Wait nearly over for jet-boaters

The boat in action on the Clutha River a couple of years ago, soon after it had been built. PHOTO...
The boat in action on the Clutha River a couple of years ago, soon after it had been built. PHOTO: SUPPLIED
After more than two years of waiting it is finally racing time for a Queenstown jet-boating duo.

Regan Williamson and Blair Christmas are in the United States to compete in the world jet-boat marathon championships, which start over the weekend.

The duo have had to be patient.

The pair built their revolutionary jet-boat for the championships in 2020. In March of that year — 26 months ago — after some testing on rivers in the South, they packed up the boat in Dunedin and put it in a container, shipping it stateside.

It was some boat too. Not just your run-of-the-mill production line effort.

The boat, which the duo built with a lot of help, has some serious muscle and some serious speed.

Powered by a Russian military Mi-28 gas turbine helicopter engine, the boat can motor.

It can reach speeds of 250kmh with its 2500hp engine and chews through 5.5 litres of aviation gas every minute.

All up, it took more than 1000 man hours to build. Someone said they were stupid to try it but they did, Williamson said. He declined to say how much it cost to build it.

Regan Williamson (right) and Blair Christmas on their boat in Dunedin in March 2020. PHOTO:...
Regan Williamson (right) and Blair Christmas on their boat in Dunedin in March 2020. PHOTO: GREGOR RICHARDSON
The plan two years ago was to ship the boat over to the United States and then in May head over by plane for the world championships.

But we all know what happened between those two months, two years ago.

Covid-19 arrived all over the world, the championships were canned and the boat was in the United States and the men were not. Williamson and Christmas just had to wait — and wait they did.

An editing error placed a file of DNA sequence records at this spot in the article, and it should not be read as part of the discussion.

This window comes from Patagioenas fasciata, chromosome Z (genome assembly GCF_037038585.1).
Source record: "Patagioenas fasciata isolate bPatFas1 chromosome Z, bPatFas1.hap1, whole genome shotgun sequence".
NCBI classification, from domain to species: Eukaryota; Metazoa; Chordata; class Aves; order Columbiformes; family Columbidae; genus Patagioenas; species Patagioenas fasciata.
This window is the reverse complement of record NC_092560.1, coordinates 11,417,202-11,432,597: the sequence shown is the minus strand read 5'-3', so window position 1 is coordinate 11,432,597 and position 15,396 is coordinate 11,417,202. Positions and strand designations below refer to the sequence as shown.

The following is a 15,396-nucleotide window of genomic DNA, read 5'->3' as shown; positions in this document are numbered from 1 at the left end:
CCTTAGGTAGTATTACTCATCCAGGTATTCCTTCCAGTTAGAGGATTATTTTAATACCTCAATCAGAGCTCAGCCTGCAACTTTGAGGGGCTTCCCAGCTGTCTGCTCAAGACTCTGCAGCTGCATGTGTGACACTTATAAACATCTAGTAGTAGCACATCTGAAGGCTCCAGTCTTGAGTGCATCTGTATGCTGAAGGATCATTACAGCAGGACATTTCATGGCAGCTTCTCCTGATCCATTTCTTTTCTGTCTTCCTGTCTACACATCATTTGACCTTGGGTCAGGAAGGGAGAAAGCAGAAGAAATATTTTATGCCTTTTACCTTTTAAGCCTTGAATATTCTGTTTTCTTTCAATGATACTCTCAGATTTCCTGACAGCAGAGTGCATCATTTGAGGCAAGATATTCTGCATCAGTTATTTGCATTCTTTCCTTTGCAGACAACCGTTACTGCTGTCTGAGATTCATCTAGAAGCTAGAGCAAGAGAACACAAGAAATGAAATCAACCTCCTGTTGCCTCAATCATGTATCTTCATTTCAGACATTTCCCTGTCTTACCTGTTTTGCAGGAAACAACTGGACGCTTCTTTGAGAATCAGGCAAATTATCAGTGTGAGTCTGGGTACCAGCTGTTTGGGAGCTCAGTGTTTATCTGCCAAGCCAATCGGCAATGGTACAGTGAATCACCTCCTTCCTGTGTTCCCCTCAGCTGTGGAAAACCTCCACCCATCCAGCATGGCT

The boat was shipped to Alberta, in Canada, where it was stored in a friend’s garage. There was a glimmer of hope the championships would happen last year but a Covid-19 wave saw the end of that.

This year though, it is all on. The pandemic is still around but the championships are all set to start in the United States this weekend.

On the line will be Williamson and Christmas, along with their mighty boat, Talley’s 777.

The men travelled to Canada to get the boat at the start of this month. They have been testing it in rivers in the United States over the past couple of weeks. Plans to test on lakes in Canada did not work out as many of the lakes were frozen.

Williamson said this week they had been getting used to driving the boat again. The boat had got up to 241kmh this week so ‘‘we have as good a chance as anyone’’, he said

The championships will take place over eight days in rivers in Oregon, California and Idaho. Williamson, an engineer and Christmas, a helicopter mechanic, are not lacking for motivation. Is has been a long wait.

Williamson finished third at the world championships in the US in 2016 and second in New Zealand the following year.

Add a Comment

 

Advertisement

Our journalists are your neighbours

We are the South's eyes and ears in crucial council meetings, at court hearings, on the sidelines of sporting events and on the frontline of breaking news.

As our region faces uncharted waters in the wake of a global pandemic, Otago Daily Times continues to bring you local stories that matter.

We employ local journalists and photographers to tell your stories, as other outlets cut local coverage in favour of stories told out of Auckland, Wellington and Christchurch.

You can help us continue to bring you local news you can trust by becoming a supporter.

Become a Supporter